However, NBC News likes to wow the viewers at the beginning of the show by saying “from the worldwide headquarters….” Oh, what a big deal, NBC seems to saying to us, the benighted boobs of the American heartland who need to be enlightened by their wisdom from the heart of the great metropolis. Then the camera pans to a shot of Rockefeller Center in Midtown Manhattan and presumably we are all supposed to be impressed.
I’ve watched NBC Nightly News for years. I’m not impressed.

Superficial, Part II

Only watch half of the newscast and you will hardly miss anything. NBC Nightly News begins at 6:30 and ends at 7:00 in my market, the New York City area. But, sans commercials, you are only going to get roughly twenty-four minutes of news. Even the news pros admit, this is woefully inadequate to do anything but the briefest of coverage. That means every minute is precious. Most of the first 15 minutes of the show are devoted to filmed stories—-reporters in the field providing coverage of breaking stories—with a few “tell’ stories, stories read by the anchor, Lester Holt. These are often taken off the wires and may be accompanied by a piece of video.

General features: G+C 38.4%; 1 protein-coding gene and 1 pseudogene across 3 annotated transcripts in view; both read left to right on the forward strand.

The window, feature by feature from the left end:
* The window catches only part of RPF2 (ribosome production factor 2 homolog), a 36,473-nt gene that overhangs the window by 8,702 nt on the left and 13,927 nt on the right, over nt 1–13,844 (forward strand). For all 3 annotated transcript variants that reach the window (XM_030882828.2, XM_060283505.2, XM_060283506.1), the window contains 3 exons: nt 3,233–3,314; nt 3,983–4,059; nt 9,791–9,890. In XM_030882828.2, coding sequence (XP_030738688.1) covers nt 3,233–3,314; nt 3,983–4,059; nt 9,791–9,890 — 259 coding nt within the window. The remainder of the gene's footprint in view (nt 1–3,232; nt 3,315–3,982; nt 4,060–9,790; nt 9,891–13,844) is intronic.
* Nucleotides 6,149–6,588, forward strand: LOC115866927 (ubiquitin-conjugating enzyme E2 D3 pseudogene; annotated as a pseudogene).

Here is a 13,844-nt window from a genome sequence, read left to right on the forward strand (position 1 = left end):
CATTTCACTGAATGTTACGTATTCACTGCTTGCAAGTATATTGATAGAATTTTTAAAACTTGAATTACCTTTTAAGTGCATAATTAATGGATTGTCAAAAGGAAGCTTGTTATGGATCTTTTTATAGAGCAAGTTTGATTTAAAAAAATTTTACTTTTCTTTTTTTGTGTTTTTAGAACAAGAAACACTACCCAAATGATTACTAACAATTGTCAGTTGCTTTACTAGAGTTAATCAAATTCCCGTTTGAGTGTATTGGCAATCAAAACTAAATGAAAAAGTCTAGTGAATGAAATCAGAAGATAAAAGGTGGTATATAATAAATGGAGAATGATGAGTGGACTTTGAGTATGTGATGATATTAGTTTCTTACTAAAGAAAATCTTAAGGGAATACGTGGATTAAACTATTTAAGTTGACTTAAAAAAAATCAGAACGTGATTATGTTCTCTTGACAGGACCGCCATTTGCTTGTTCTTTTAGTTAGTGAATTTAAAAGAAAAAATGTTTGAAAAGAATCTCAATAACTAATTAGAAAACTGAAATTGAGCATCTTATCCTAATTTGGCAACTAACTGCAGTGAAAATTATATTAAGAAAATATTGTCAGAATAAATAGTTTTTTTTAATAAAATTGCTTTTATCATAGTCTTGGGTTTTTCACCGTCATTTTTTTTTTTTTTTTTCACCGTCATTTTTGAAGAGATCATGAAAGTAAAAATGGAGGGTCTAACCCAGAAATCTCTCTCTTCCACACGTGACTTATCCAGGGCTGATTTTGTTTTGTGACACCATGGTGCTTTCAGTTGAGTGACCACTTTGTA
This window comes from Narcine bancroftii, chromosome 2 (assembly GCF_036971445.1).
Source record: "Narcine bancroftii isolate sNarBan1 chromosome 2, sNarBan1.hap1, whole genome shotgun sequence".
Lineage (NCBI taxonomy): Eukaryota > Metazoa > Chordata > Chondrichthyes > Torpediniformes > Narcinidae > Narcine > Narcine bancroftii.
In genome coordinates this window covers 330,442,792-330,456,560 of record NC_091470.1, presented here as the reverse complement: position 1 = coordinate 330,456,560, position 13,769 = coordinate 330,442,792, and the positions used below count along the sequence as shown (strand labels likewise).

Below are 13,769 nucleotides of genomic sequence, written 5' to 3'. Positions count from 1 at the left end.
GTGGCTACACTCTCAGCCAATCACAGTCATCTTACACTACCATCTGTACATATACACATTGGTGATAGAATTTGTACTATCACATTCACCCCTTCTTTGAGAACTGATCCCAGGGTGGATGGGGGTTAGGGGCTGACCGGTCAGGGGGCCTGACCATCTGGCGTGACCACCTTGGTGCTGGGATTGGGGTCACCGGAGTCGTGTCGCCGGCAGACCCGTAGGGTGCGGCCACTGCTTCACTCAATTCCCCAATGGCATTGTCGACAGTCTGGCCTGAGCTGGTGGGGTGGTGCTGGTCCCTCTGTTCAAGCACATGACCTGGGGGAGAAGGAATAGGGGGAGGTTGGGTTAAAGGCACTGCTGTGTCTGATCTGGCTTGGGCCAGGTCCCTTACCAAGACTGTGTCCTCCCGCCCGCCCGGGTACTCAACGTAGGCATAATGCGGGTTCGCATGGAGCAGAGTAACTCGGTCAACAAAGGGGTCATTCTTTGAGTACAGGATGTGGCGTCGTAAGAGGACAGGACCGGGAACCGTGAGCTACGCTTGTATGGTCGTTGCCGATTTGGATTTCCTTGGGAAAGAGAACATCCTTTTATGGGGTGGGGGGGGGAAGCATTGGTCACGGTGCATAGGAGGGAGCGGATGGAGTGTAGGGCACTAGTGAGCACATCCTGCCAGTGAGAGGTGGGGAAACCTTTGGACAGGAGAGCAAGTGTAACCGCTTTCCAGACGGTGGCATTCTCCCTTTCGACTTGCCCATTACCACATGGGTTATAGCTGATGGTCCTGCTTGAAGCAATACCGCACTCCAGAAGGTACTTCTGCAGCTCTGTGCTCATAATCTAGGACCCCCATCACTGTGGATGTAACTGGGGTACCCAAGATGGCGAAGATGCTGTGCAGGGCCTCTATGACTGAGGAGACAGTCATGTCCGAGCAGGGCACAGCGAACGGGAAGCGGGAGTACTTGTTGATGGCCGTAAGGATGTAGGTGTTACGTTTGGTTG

At 6:45, the program takes its first break for commercials. But actually, the bulk of the newscast is over and perceptive viewers know that. Indeed, for the last two or three segments of the show, each time you come back from break, you will get one or two stories and then—guess what? —it’s time for another break. The anchor knows that these frequent breaks can lead to viewers going elsewhere. So, at the end of the first segment at 6:45, he’ll, in effect, beg you not to go away by turning dramatic and dishonest just before sending the viewer to pitches for laxatives, gummy balls and drugs that can supposedly restore your sexual vitality. He’ll say, “we’ve got much more news coming up.”

No, you don’t, Lester. Most of the newscast is over.

But the nonsense of NBC Nightly News isn’t. There are still the issues of the lying NBC News anchor and Clinton relatives on the payroll. And now I won’t make you listen to lot of idiotic commercials. I’ll discuss these issues in our next segment.

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Gregory Bresiger
Gregory Bresiger

Gregory Bresiger is an independent financial journalist from Queens, New York. His articles have appeared in publications such as Financial Planner Magazine and The New York Post.